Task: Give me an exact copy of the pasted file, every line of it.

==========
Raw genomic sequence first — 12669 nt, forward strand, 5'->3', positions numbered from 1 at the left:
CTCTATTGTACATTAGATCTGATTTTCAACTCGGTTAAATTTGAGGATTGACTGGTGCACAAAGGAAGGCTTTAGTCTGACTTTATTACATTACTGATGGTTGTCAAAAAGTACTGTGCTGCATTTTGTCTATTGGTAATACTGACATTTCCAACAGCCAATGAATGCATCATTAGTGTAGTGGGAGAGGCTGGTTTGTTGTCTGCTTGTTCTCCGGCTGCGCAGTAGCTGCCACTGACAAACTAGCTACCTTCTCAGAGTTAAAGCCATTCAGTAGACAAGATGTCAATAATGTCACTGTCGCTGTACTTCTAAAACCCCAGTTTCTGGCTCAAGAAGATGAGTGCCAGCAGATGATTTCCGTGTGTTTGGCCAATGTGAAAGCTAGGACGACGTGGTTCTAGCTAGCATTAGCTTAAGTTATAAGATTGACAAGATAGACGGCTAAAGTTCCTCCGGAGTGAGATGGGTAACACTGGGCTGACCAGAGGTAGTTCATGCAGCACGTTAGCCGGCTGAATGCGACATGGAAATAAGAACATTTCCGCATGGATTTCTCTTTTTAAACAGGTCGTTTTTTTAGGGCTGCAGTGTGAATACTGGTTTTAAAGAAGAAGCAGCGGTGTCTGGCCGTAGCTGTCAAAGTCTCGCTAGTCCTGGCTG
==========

Raw genomic sequence first — 12669 nt, forward strand, 5'->3', positions numbered from 1 at the left:
CTCTATTGTACATTAGATCTGATTTTCAACTCGGTTAAATTTGAGGATTGACTGGTGCACAAAGGAAGGCTTTAGTCTGACTTTATTACATTACTGATGGTTGTCAAAAAGTACTGTGCTGCATTTTGTCTATTGGTAATACTGACATTTCCAACAGCCAATGAATGCATCATTAGTGTAGTGGGAGAGGCTGGTTTGTTGTCTGCTTGTTCTCCGGCTGCGCAGTAGCTGCCACTGACAAACTAGCTACCTTCTCAGAGTTAAAGCCATTCAGTAGACAAGATGTCAATAATGTCACTGTCGCTGTACTTCTAAAACCCCAGTTTCTGGCTCAAGAAGATGAGTGCCAGCAGATGATTTCCGTGTGTTTGGCCAATGTGAAAGCTAGGACGACGTGGTTCTAGCTAGCATTAGCTTAAGTTATAAGATTGACAAGATAGACGGCTAAAGTTCCTCCGGAGTGAGATGGGTAACACTGGGCTGACCAGAGGTAGTTCATGCAGCACGTTAGCCGGCTGAATGCGACATGGAAATAAGAACATTTCCGCATGGATTTCTCTTTTTAAACAGGTCGTTTTTTTAGGGCTGCAGTGTGAATACTGGTTTTAAAGAAGAAGCAGCGGTGTCTGGCCGTAGCTGTCAAAGTCTCGCTAGTCCTGGCTG